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Editor's Correspondence
April 23, 2007

Community-Associated Methicillin-Resistant Staphylococcus aureus Skin and Soft Tissue Infections in Men Who Have Sex With Men in New York City

Arch Intern Med. 2007;167(8):854-857. doi:10.1001/archinte.167.8.854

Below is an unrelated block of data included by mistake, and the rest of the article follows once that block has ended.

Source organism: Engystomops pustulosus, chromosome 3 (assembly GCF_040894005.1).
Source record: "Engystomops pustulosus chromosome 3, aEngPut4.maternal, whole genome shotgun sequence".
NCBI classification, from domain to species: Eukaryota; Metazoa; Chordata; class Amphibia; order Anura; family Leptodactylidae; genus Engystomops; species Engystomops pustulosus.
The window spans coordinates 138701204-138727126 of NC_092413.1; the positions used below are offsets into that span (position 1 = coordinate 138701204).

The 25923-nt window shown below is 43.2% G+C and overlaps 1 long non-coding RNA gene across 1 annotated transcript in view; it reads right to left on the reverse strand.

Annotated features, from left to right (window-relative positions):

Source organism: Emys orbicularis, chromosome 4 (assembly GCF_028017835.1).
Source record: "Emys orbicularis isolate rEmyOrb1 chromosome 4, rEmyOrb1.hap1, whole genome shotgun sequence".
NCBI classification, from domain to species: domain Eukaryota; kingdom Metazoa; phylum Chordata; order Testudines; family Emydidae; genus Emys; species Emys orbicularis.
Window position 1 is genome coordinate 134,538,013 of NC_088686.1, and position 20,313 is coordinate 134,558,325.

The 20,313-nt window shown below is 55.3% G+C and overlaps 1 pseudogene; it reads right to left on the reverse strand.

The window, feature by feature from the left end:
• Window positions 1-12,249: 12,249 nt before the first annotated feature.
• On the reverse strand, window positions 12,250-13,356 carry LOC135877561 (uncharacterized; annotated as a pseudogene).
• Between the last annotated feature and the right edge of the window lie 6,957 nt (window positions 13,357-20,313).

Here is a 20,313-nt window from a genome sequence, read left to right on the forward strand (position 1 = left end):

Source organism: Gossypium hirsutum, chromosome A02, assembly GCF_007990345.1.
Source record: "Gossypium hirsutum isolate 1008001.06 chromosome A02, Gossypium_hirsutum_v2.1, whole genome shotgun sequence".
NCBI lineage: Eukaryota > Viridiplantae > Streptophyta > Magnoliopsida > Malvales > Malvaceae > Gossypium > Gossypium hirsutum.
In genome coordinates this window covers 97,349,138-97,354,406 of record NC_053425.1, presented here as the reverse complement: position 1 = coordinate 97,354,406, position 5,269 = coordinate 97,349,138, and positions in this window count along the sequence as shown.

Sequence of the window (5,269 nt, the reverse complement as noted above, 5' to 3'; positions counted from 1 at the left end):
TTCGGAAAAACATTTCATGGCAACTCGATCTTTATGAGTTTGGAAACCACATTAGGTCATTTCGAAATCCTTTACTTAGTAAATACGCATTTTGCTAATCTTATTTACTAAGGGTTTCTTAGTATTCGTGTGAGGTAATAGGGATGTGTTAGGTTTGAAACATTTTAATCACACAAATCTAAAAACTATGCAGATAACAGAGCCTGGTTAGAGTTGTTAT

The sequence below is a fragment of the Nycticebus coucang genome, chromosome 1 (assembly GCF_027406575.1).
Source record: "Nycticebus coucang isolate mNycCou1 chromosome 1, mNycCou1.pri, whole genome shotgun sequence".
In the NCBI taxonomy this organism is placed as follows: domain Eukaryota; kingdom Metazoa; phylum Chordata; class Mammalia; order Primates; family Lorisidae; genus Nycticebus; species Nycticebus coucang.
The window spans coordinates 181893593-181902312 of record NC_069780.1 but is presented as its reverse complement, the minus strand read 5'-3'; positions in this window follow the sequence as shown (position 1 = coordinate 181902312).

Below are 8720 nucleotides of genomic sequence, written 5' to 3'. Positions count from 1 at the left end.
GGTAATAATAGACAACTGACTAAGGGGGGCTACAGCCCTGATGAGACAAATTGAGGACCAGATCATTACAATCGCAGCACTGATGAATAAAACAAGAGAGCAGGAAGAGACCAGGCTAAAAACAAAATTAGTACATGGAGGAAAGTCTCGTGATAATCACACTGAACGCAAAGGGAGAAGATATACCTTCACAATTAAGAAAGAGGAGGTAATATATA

Methicillin-resistant Staphylococcus aureus (MRSA) was once considered to be an exclusively nosocomial pathogen. However, in the late 1990s, community-associated MRSA (CA-MRSA) was first reported in otherwise healthy children and has since emerged as a significant pathogen outside the hospital setting.1,2 Outbreaks have been described in several populations, including athletes, military recruits, prisoners, and men who have sex with men (MSM), as well as in certain ethnic groups, including Native Americans and Pacific Islanders.312 This organism has been most often associated with skin and soft tissue infections.1318 Prior studies have shown that CA-MRSA isolates are susceptible to trimethoprim-sulfamethoxazole combination, clindamycin, fluoroquinolones, tetracyclines, rifampin, vancomycin, and linezolid.6,10,15,1721 However, the susceptibility patterns have varied among geographic areas.10,15,1719 In our urban community, we have observed a high incidence of CA-MRSA skin and soft tissue infections in the MSM population as well as frequent recurrences. To date, recurrence rates have not been well described in the literature. We sought to characterize CA-MRSA skin and soft tissue infections in the MSM population in our community.

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